Common Name: Dancing Lady Orchid
Scientific Name: Oncidium (on-SID-ee-um)

Oncidiums belong to a large and diverse family of orchids whose common name comes from the shape of its highly modified, ruffled flower. Dancing Lady Orchids have sashayed their way across the map, and can be found throughout much of South America, Central America, Mexico, the West Indies, and even Florida. While these orchids are mainly epiphytic (growing in trees), their habitats are so diverse that they can be one of the more challenging orchids for beginners. To help your Oncidium thrive, keep some simple growing tips in mind.

Where should I put my orchid?
Oncidiums are light-loving orchids, with some able to handle direct, full sun. They thrive at 60-65° F at night, and 70-85° F during the day. The vast majority will do well placed near an east, west, or south facing window with a sheer curtain to diffuse the light and provide the dappled shade these tree-growing orchids are used to. As with all orchids, an Oncidium that gets enough light will have light, yellow-green leaves. Orchids not getting enough light have dark green leaves, while orchids getting too much light can have red-tinted leaves. However, it is difficult to give an Oncidium too much light.

What about humidity?
This orchid needs moderate humidity of at least 40%, but is happy with up to 70% humidity. Humidity can be increased around the orchid by placing a tray or saucer filled with pebbles and water under the plant, or by using a humidifier. Air circulation provided by an overhead fan will help combat problems caused by high humidity.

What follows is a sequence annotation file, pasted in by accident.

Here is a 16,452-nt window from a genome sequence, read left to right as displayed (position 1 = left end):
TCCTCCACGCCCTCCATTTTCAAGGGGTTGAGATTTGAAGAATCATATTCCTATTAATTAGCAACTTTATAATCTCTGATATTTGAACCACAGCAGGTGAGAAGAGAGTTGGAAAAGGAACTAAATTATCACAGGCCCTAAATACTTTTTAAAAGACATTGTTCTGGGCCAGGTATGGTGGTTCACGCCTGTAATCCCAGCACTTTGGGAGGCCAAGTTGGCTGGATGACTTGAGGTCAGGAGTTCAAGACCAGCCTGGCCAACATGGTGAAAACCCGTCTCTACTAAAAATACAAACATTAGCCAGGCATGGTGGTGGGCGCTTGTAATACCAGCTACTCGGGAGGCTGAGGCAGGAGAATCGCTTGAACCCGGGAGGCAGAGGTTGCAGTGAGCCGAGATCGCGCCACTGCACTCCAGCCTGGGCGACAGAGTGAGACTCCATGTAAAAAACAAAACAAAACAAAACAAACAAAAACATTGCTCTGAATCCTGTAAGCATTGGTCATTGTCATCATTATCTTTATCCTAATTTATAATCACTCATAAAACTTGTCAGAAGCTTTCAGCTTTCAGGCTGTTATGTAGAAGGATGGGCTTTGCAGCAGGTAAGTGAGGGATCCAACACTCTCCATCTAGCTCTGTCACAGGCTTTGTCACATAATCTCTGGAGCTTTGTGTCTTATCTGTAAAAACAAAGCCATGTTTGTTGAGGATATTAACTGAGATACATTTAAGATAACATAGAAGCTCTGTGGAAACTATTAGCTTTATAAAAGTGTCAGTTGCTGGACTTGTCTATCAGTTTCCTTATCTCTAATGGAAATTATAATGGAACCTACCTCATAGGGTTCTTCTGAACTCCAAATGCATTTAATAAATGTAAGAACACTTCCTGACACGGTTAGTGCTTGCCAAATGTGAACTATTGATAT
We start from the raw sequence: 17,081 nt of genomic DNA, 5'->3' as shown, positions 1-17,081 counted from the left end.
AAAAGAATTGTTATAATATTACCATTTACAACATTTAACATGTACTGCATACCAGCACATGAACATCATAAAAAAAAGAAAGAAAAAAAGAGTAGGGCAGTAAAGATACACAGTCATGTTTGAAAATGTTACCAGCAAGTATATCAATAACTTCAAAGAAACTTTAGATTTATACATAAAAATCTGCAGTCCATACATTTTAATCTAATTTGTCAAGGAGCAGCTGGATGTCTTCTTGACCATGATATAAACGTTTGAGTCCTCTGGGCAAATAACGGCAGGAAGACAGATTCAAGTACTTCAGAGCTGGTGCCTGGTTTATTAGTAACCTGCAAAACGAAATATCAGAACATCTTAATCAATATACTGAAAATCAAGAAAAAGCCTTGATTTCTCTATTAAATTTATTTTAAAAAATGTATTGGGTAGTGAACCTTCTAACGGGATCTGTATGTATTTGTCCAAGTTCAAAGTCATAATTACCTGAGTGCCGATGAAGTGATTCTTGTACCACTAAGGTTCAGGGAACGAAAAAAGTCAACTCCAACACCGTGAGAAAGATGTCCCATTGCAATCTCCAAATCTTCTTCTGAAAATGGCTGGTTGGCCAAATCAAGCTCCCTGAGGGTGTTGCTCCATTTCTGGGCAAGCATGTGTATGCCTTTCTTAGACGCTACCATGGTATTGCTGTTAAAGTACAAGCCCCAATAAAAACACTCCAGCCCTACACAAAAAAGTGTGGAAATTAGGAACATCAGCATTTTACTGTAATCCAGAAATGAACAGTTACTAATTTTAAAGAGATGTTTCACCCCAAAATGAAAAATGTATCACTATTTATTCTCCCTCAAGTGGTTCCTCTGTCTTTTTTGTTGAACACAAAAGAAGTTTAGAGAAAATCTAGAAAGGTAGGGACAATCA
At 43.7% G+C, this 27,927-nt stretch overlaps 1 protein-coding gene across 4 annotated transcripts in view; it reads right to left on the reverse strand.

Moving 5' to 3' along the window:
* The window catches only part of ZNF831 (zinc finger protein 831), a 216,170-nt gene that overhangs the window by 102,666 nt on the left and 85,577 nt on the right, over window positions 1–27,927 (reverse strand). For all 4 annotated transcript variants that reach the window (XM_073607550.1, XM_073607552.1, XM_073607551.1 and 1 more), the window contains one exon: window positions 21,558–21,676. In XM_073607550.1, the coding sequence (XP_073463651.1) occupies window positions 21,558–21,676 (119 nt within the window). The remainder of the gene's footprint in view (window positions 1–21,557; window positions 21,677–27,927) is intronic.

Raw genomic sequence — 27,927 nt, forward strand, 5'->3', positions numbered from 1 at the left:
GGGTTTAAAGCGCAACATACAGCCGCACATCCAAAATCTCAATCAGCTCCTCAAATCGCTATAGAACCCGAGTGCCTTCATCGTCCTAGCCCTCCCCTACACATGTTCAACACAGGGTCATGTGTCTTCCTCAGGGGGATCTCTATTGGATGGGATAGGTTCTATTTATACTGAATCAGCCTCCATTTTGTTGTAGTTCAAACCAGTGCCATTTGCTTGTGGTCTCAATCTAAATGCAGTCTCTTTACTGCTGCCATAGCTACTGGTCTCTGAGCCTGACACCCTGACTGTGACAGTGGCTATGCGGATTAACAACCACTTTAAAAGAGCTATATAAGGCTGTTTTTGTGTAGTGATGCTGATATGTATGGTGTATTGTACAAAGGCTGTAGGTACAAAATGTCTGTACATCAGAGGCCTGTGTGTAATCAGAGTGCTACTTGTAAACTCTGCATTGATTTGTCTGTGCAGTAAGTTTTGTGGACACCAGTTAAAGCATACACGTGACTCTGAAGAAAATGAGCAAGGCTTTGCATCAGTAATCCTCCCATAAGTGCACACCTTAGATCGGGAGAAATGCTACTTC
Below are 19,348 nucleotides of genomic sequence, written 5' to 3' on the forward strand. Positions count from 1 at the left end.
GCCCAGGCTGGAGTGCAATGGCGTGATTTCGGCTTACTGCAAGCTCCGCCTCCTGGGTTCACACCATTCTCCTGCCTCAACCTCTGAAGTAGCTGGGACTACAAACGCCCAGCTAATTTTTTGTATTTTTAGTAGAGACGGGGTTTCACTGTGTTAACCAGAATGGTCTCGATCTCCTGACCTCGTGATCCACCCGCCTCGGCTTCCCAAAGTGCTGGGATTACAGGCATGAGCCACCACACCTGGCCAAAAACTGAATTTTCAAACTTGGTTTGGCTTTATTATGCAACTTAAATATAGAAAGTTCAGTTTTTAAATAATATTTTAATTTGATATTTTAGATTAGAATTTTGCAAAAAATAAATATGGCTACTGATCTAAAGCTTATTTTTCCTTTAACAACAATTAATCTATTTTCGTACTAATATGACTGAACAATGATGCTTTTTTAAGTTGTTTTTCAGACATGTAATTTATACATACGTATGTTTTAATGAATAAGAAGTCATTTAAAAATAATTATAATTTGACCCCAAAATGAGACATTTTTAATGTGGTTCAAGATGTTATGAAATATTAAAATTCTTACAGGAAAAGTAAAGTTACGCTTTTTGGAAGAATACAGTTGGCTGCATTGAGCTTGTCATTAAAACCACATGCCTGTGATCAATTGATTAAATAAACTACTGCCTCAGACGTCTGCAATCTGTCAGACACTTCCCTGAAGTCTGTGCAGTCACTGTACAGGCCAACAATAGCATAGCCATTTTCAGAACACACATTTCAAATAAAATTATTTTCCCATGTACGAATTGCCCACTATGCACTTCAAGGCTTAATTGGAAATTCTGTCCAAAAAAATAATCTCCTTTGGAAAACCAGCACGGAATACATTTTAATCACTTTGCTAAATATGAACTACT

How much water should I give it?
The need for water can vary widely from Oncidium to Oncidium. A good general rule is that Oncidiums with thicker roots and leaves will not need to be watered as frequently as those with thinner leaves. Plants should be watered thoroughly with lukewarm to room temperature water every two to ten days, when the planting media is half dry. A good way to check if it is time to water an Oncidium is by putting a wooden popsicle stick or chopstick into the pot and seeing if only the end comes out wet. If it does, it is time to water.

My orchid has finished blooming – now what?
Once an Oncidium has finished blooming, let the flowers fall off on their own and wait to cut the stem back until it is entirely dead. It may bloom again!